تاثیر زمان، نوع و شدت ناتوانی در رفاه ذهنی افراد معلول
|کد مقاله||سال انتشار||مقاله انگلیسی||ترجمه فارسی||تعداد کلمات|
|34539||2006||15 صفحه PDF||سفارش دهید||محاسبه نشده|
Publisher : Elsevier - Science Direct (الزویر - ساینس دایرکت)
Journal : Social Science & Medicine, Volume 63, Issue 2, July 2006, Pages 525–539
Despite the existence of a large volume of literature on subjective well-being (SWB) of the general population, very few studies have focused on individuals with disabilities. The present study uses data on 24,036 Canadians with disabilities to investigate factors affecting their SWB. It found that SWB, measured here by level of happiness, decreases with severity of disability but is independent of the type of physical disability. Those born with a disability are likely to be happier as compared to those disabled later on in life. Per capita family income has no effect on happiness. However, unemployment decreases happiness. Happiness is found to be U shaped in age, bottoming out around 40 years of age. Some of these results vary when the sample is split according to the timing, type or severity of disability.
Subjective well-being (SWB) defined as either life satisfaction or happiness has been studied in considerable detail by psychologists and to some extent by sociologists and political scientists.1 However, until recently economists have been reluctant to do so. The reason for this neglect is the subjective nature of the variable, a variable that measures ‘what people say’ rather than ‘what people do’. It is true that self-reported well-being has potential shortcomings such as response bias, memory bias and defensiveness. However, subjective data have proved to be stable and useful. It has been shown by Diener, Suh, Lucas, and Smith (1999) that the stable component of satisfaction dominates the mood effects. Senik (2005) surveys empirical literature on SWB and illustrates the role that subjective data could play in investigating utility and social interactions that are beyond the scope of the method of revealed preference, and to guide economic policy in the light of citizens’ preferences. Diener and Suh (1997) discuss how measures of SWB, economic indices and social indicators can complement each other in assessing quality of life. An extensive overview of the field of SWB and its economic significance can be found in Frey & Stutzer (2002a) and Frey & Stutzer (2002b).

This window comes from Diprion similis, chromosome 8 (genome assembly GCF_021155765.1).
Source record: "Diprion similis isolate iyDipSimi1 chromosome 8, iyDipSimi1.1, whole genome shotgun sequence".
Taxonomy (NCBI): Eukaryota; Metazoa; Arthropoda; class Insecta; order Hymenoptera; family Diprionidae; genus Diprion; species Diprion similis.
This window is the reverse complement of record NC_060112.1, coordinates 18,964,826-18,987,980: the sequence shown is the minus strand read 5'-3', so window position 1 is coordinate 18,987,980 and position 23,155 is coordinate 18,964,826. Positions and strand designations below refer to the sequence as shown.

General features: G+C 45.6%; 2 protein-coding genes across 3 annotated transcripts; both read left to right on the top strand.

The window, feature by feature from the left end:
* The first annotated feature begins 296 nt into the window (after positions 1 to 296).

نتیجه گیری انگلیسی
Approximately one-sixth of the Canadian population suffers from some type of disability. This proportion will rise in the future because of a demographic change. The percentage of the elderly population is on the rise and aging is associated with higher disability rates. Hence, studies focussing on this section of the population gain further importance. The present study looks at factors affecting the subjective well-being of Canadians with disabilities using data from the 1991 Health and Activity Limitation Survey conducted by Statistics Canada. It is found that happiness or well-being is negatively related to the severity of disability but is independent of the type of physical disability. The results also reveal that those disabled at birth are likely to be happier as compared with those disabled later on in life. A reason for this could be that the former group has been used to the disability ever since birth. Some of the other results show that per capita income does not have an effect on happiness. However, the unemployed are less happy as compared to the working. The young and the old are happier than the middle aged, suggesting a U-shaped relationship between happiness and age. Though comparable data on happiness is unavailable for the non-disabled in the data set used in the present study, comparing it with Hill (2004) it is seen that their happiness levels are higher than the disabled. In this paper, it is seen that severity of disability and unemployment, have a negative effect on happiness. Providing the disabled with assistive devices or modifying structures would help obviate the effects of disability and thus reduce severity. This in turn would lead to an increase in their well-being. Also, it might be the case that a large number of the unemployed disabled are unemployed because they are unsuccessful in finding an employer who is willing to accommodate their disability by providing them with the proper assistive technology or offering them reduced hours or modified duties among other accommodations. If this is the case, then accommodating disabled workers will lead to a decrease in their unemployment rates and increase in well-being, both psychological and economic.